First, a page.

Any of the wine making books you read, will tell you that wine grapes need to be crushed and pressed. The same holds true for the directions that typically come with any wine making recipes, but what does it actually mean to crush and press the wine grapes?
Many beginning winemakers think crushing and pressing to mean the same thing, that the terms are interchangeable, when in fact both mean something very different. To understand just how different you must first know a little bit about the wine making process.
When making wine from grapes it is important to realize that you are not only dealing with the juice from the grapes. You are also dealing with the pulp, the skin, and all the fiber that make up the grape. It is from these organic solids that the grape is able to provide body, color and certain flavor characteristics to the wine. Without them all you have is clear grape juice with very minimal qualities.
This is why when a winery makes a red wine, the skin and pulp are actually in the fermentation along with the grape’s juice. Once the fermentation has almost completed, all the fibrous solids of the grapes are then removed.
But how do these grapes become a soupy mix that is fermentable? Then later, how is the skin and pulp removed? This is where crushing and pressing come into practice.
Crushing Wine Grapes
Crushing the grapes is a very straight-forward task. It’s simply a matter of bursting the skins so that all the inner solids can be exposed to the fermentation. Enough free-flow juice will release from the grapes to turn the crushed mix into something liquid we call a wine must.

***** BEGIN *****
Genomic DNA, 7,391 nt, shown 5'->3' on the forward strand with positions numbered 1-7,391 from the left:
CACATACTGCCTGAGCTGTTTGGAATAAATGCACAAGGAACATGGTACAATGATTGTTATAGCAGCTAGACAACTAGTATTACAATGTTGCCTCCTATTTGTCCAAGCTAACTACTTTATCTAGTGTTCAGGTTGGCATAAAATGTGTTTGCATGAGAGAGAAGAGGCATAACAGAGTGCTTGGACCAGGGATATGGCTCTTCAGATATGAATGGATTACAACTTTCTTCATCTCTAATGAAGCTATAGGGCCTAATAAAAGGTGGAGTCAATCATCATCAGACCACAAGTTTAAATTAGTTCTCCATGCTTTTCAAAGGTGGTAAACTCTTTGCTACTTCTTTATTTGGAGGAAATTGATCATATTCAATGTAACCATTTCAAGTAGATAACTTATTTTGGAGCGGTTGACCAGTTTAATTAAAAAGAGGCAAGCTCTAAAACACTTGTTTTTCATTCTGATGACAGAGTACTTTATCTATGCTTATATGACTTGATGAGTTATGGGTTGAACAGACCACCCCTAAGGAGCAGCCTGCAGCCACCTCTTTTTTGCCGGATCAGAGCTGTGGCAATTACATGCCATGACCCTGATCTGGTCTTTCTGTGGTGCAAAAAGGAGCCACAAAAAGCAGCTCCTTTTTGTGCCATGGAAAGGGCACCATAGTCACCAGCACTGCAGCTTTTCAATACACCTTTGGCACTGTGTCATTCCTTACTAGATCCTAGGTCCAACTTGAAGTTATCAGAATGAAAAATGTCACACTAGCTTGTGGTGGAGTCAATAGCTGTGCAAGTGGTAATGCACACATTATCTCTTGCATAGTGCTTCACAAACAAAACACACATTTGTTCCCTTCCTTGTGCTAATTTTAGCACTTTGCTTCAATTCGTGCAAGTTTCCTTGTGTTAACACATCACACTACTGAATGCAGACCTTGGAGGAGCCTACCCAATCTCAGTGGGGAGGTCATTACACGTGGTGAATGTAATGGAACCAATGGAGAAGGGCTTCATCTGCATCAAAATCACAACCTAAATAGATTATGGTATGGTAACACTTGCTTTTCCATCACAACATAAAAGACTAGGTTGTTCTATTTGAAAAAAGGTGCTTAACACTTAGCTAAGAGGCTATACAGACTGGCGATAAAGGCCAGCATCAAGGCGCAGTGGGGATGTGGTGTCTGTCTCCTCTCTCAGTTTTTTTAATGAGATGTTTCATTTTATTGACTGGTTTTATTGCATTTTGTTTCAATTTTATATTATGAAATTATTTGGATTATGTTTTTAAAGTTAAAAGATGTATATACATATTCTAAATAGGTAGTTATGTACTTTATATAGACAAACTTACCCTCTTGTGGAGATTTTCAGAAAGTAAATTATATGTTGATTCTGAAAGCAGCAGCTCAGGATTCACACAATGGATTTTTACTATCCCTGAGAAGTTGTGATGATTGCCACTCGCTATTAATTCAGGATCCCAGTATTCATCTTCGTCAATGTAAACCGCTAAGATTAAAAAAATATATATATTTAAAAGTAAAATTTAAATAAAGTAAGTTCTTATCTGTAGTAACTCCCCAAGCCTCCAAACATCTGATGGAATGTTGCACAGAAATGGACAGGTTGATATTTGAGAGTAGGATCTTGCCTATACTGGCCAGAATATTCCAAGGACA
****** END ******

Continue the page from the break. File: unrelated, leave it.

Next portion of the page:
You can crush the grapes by doing something as archaic as throwing the grapes into a bucket and pounding them with the butt end of a 2×4, or you can be as elaborate as processing them through a grape crusher that was designed specifically for the purpose. A grape crusher is typically a hopper that leads to two rollers that are placed closely together. The wine grapes are crushed by going between the two rollers. Both methods do equally well. It’s more a matter of how many pounds of wine grapes you are needing to crush and how much work you are willing to do.
Pressing Wine Grapes
Once the wine must has fermented for around 5 to 7 days it is then time to remove all the solids. This is when you’ll see a winery pull out the grape presses and start pressing the wine must. The must is dumped into the pressing basket. Immediately, free-run juice will start flowing from the grape press spout. What’s remaining in the basket is then pressed to extract even more juice.
As a home winemaker you do not necessarily need to use a wine press. If you are dealing with a small batch and have only 2 or 3 pounds of pulp, you can press it by hand as best as you can. A fermentation bag can come in handy for this process. Collect the pulp into the bag. Then hang it over a fermenter while you squeeze it. The biggest drawback to this is you will not get nearly as much juice from the pulp as a wine press can.
If you are dealing with a little larger amount, a wine press is almost a necessity. We have affordable grape presses as small as our Table-Top Press. It is ideal when making 10 or 15 gallons of wine.
So, as you can see there is a big difference between crushing and pressing grapes. And, each as an important function in the wine making process.
Ed Kraus is a 3rd generation home brewer/winemaker and has been an owner of E. C. Kraus since 1999. He has been helping individuals make better wine and beer for over 25 years.